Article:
I started writing an editorial about the #MeToo campaign this week. By the time I was done with it, I wasn’t happy with it and I discussed with some of the women I know. This is not my idea:
We need to decriminalize most forms of sexual assault.
Sexual assault and harassment have been big issues circling the media, and especially social media for a little while now.
It started with Harvey Weinstein, one of the biggest names in American film producing, facing allegations of sexual harassment, sexual assault and rape.
Next came a social media campaign with the hashtag #MeToo, where especially women, but some men as well, would let the world or their friends and family, depending on their privacy settings, know that they too had been the victims of sexual assault or harassment.
The goal of which was to raise awareness for how prevalent these things are in our society.
For me personally, the #MeToo campaign doesn’t convince me there’s a problem with sexual assault. Psychologically speaking, our brains are wired to pick up patterns and we often deceive ourselves in the process. Personally, I’m much more convinced by statistics.
According to Statistics Canada, “most incidents of sexual assault are not reported to the police.”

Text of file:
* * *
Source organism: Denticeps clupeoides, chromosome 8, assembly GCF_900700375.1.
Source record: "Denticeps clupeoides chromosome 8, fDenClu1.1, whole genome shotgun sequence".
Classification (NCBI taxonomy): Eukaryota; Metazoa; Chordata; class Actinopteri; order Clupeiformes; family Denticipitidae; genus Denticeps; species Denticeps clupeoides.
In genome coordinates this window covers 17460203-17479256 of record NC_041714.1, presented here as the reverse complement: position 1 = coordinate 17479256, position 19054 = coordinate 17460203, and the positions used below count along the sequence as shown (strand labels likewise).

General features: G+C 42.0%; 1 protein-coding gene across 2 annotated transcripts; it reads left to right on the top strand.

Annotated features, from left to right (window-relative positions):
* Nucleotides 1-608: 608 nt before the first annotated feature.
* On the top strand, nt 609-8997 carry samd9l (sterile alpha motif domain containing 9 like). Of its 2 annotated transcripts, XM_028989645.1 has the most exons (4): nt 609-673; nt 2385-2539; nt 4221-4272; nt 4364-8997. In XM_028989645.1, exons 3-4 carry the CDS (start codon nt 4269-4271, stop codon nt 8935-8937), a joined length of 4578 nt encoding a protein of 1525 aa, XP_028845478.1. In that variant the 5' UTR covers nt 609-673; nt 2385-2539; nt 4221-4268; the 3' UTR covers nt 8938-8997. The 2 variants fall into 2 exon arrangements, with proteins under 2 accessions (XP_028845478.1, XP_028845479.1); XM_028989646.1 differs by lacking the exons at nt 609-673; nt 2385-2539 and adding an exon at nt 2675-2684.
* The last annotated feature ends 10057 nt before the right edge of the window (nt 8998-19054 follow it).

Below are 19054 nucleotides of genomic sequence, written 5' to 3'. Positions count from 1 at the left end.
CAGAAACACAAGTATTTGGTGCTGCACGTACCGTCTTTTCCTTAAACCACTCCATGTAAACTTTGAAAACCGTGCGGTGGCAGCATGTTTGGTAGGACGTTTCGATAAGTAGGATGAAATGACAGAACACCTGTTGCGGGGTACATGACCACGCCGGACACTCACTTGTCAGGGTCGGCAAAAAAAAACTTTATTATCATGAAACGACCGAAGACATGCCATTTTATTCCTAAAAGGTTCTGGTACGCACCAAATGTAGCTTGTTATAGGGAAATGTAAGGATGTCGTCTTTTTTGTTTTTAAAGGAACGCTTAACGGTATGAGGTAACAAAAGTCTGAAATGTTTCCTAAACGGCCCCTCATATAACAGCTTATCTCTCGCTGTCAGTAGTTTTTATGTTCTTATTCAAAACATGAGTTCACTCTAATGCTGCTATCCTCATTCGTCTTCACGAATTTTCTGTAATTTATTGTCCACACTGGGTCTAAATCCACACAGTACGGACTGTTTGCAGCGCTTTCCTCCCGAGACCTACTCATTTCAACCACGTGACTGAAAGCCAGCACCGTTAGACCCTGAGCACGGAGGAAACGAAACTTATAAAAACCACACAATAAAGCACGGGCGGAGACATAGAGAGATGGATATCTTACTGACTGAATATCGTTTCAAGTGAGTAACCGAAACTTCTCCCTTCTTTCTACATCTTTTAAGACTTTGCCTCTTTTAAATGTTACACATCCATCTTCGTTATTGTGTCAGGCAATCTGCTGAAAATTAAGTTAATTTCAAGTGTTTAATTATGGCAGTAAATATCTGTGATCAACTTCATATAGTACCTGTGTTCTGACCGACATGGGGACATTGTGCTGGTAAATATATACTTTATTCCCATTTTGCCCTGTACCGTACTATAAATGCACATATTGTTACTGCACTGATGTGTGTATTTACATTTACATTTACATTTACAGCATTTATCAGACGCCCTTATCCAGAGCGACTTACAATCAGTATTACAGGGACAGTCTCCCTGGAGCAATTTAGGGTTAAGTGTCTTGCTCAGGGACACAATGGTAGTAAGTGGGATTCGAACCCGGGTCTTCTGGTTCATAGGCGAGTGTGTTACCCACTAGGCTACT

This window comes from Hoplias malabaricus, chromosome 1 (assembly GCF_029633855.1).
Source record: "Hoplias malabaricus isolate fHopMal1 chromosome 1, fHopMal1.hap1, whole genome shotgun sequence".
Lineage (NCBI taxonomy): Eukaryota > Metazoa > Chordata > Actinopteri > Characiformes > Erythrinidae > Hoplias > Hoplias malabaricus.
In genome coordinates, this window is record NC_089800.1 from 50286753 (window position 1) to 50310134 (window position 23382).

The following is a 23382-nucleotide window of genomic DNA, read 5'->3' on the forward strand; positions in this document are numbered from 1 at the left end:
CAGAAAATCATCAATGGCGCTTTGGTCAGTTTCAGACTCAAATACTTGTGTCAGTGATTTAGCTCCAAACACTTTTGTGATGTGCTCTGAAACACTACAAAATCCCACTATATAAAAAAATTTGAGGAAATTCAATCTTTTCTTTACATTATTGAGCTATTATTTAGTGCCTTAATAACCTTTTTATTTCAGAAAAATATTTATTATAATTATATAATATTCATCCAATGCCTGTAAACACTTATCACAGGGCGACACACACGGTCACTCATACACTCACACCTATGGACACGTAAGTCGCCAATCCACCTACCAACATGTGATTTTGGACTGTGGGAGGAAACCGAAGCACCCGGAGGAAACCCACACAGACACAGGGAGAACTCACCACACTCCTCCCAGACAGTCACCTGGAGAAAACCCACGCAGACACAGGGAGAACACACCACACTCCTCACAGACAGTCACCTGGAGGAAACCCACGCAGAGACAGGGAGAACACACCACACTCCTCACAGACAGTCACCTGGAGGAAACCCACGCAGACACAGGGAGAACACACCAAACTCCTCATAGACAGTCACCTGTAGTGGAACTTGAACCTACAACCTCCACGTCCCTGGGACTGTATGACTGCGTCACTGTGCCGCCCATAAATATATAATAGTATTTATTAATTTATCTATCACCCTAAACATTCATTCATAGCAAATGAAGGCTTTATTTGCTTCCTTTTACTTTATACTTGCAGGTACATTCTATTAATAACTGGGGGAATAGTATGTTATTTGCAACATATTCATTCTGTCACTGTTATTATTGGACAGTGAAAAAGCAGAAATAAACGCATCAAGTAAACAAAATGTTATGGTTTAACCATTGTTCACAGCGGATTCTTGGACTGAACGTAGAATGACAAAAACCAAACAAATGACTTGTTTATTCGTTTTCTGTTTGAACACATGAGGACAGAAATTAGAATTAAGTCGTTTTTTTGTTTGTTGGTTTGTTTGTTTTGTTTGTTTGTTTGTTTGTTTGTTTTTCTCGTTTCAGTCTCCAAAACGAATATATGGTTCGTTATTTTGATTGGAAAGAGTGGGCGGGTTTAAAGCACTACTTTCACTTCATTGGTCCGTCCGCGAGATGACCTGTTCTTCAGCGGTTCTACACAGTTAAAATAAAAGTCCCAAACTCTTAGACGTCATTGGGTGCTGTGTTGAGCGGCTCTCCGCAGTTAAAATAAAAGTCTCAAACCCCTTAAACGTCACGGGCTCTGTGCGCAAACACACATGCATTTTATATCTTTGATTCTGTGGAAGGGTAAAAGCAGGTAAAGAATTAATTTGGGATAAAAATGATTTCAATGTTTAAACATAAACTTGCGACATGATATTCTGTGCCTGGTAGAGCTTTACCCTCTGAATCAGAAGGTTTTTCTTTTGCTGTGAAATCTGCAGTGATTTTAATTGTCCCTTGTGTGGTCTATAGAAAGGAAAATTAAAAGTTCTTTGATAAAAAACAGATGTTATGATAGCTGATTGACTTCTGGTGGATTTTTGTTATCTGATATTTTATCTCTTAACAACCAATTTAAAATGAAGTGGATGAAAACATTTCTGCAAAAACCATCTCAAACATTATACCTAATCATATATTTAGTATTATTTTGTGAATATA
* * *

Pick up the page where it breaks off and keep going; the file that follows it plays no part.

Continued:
The rate of self-reported sexual assault in 2014 was 22 per 1,000 population, which with a population of roughly 36 million would put the number of sexual assaults somewhere around 792,000, which is harshly contrasted with the 21,014 sexual assaults in 2016 reported in the Incident-based Uniform Crime Reporting (UCR) Survey. It’s a survey which is comprised of crimes that have come to the attention of police and have been substantiated.
The discrepancy between those two numbers strongly suggests there is, in fact, a problem.
Currently, unlike what we’ve seen in the past, allegations of sexual misconduct against public figures are having some impact, resulting in Harvey Weinstein being fired and most recently House of Cards being suspended following an allegation against Kevin Spacey. All this does is give sexual assault victims the impression that something has changed when legally nothing has.
Ultimately, any solution should not be in the court of social media and public opinion, but rather one founded in our legal systems even if it’s social pressure that helps us get there.
Our legal system is founded on the principle that any conviction should be beyond a reasonable doubt. Past cases have proven that achieving this is nearly impossible in a large portion of sexual assault cases where it’s one person’s word against another’s. If the majority of sexual assault cases were conducted in civil court, where the burden of proof is lower, victims would have a much better chance at getting closure, as well as sending a message to perpetrators. I’d be happy with other suggestions but without some sort of legal change, all of this public attention is going to amount to very little for the average sexual assault victim.